Philadelphia: C.H. Graves Company, 1911. First edition, a facsimile of the original manuscript that consists of a series of illustrations, designed and executed by the author, and presented to her niece. The title page notes that the original, “which is a treasured heirloom, is yellow with age and the ink somewhat faded, but the water colors...indicate considerable talent and artistic and artistic ability...” It is dedicated to the author, “the fair Colonial Belle who more than a century ago conceived and executed these quaintly appropriate illustrations” (f. ). Twenty-color illustrations of jewelry, flowers, and containers with a hinged flap, which, when lifted, reveals a different virtue (i.e. “modesty,” “good humour,” “contentment”). A near fine copy in the original very good glassine dust jacket with a few small chips and a single, closed tear, scarce in the very good original publisher’s gift box that has some light wear and very minor soiling. Twenty-color illustrations of jewelry, flowers, and containers with a hinged flap, which, when lifted, reveals a different virtue (i.e. “modesty,” “good humour,” “contentment”). Twentyfourmo (5.25” x 5.5”).  ff. printed on heavy paper. Item #16600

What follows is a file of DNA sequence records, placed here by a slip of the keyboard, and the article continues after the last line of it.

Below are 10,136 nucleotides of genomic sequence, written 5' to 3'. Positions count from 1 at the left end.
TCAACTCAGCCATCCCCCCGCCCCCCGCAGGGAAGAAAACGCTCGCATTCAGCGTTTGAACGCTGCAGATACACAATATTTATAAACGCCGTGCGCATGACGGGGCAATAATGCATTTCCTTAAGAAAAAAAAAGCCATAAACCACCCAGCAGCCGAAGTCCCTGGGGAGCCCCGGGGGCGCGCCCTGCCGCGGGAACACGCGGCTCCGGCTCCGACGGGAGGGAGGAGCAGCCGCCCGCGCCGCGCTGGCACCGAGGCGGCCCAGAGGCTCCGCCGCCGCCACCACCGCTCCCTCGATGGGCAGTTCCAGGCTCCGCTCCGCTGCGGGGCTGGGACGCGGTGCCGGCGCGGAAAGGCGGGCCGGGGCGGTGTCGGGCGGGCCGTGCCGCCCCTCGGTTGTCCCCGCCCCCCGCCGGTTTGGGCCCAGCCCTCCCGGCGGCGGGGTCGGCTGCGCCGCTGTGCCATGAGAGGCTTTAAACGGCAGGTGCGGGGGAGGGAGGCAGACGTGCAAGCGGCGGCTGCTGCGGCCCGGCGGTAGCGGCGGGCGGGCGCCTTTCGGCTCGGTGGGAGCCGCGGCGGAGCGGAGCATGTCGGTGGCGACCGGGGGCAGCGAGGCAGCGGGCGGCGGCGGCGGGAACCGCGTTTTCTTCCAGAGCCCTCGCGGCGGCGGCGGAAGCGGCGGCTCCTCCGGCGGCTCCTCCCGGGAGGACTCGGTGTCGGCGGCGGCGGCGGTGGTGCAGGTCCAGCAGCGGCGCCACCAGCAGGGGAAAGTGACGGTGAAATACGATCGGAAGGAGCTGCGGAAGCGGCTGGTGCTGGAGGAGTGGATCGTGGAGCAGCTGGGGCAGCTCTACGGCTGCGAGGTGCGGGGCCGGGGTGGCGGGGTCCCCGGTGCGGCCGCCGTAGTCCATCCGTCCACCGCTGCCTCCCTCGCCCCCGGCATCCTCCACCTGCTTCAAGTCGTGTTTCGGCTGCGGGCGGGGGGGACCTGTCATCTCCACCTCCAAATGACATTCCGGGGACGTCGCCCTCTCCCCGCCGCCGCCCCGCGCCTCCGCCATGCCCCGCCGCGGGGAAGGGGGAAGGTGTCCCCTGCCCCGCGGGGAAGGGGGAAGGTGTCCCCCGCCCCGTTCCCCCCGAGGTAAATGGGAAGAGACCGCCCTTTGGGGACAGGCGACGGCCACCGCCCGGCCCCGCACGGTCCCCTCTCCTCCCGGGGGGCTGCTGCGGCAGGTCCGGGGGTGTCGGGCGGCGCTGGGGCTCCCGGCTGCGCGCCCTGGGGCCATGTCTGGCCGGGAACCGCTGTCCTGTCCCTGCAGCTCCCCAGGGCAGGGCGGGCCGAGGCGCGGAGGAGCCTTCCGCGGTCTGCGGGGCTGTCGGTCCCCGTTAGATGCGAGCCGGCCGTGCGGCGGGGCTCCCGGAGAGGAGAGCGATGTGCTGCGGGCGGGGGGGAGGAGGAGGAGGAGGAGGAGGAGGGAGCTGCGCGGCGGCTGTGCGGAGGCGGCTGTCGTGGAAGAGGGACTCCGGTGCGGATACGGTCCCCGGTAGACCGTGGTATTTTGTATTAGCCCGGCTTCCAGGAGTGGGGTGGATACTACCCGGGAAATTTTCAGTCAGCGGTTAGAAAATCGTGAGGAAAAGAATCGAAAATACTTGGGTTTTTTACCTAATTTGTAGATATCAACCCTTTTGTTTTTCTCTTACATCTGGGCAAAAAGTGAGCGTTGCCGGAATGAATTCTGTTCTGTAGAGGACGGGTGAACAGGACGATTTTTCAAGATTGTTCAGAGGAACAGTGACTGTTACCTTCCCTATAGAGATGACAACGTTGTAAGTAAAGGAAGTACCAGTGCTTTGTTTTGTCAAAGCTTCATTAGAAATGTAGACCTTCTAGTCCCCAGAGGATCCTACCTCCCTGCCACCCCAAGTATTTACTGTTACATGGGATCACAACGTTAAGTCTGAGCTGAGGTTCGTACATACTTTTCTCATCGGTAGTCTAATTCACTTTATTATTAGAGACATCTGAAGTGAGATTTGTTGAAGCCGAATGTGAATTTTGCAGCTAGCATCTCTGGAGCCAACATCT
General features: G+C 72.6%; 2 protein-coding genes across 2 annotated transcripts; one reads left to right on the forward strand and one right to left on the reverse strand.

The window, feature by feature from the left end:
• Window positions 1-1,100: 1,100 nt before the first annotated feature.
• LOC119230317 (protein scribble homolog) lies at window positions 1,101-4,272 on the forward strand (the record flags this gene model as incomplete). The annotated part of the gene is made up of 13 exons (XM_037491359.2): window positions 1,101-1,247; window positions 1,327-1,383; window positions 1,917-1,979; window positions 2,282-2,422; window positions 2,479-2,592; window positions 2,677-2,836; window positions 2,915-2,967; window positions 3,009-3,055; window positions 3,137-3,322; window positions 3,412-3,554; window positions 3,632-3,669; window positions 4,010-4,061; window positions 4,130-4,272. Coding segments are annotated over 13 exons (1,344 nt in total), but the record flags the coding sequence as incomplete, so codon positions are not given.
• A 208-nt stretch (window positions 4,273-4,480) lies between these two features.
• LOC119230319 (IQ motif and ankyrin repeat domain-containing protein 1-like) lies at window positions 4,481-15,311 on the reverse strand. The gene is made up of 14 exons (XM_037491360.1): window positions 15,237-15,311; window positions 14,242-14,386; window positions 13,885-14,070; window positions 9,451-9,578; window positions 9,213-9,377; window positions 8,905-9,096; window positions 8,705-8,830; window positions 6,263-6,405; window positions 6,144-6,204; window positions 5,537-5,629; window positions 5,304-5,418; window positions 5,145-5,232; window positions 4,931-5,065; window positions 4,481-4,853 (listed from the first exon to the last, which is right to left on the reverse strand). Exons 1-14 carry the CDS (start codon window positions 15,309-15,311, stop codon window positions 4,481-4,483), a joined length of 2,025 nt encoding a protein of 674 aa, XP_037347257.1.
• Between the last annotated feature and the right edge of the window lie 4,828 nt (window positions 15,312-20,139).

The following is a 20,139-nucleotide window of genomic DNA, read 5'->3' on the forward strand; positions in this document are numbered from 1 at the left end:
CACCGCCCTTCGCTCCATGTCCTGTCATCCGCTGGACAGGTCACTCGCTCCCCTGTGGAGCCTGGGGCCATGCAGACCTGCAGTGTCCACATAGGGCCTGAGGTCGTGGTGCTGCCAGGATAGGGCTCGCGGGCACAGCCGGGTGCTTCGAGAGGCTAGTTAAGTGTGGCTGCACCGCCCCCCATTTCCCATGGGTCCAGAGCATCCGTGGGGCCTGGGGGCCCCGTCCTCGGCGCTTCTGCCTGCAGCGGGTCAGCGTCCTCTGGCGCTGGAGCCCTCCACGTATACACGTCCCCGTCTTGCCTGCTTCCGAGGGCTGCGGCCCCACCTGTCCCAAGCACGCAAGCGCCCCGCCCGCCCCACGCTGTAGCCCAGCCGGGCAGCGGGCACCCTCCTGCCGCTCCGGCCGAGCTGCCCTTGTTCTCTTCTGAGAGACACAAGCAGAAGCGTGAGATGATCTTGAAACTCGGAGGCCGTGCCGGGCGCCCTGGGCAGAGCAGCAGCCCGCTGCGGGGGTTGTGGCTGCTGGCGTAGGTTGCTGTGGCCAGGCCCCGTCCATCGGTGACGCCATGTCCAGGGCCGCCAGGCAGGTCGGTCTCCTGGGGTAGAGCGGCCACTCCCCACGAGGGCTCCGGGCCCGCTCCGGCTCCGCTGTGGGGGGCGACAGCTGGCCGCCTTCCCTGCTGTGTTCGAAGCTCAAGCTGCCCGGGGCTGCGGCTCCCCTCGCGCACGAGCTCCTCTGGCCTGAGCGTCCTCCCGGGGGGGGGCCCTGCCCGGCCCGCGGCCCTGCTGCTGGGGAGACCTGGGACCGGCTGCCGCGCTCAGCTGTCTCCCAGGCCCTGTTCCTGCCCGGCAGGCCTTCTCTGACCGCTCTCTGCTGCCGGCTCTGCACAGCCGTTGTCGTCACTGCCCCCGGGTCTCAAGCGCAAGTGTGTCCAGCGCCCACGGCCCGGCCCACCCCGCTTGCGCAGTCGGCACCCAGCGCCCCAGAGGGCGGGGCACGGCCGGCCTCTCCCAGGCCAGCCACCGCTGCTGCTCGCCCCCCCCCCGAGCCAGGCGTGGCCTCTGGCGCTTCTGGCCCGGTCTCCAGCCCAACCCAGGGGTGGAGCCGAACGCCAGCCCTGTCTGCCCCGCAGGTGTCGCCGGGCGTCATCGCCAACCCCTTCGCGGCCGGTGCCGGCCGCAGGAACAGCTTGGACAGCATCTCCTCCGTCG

We were unable to learn much information about the Catharine Shepherd from the resources available to us, though OCLC gives her dates as 1788-1848. Each leaf of My Lady’s Toilette contains rhyming verses telling of an attribute that is becoming to a proper young woman. On the manuscript title-page, Shepherd writes, “My Lady’s Toilette: Whose adorning let it not be that outward / adorning of wearing of gold but let it be even the ornament of a meek and quiet spirit which is in the sight of God of great price” (f. ).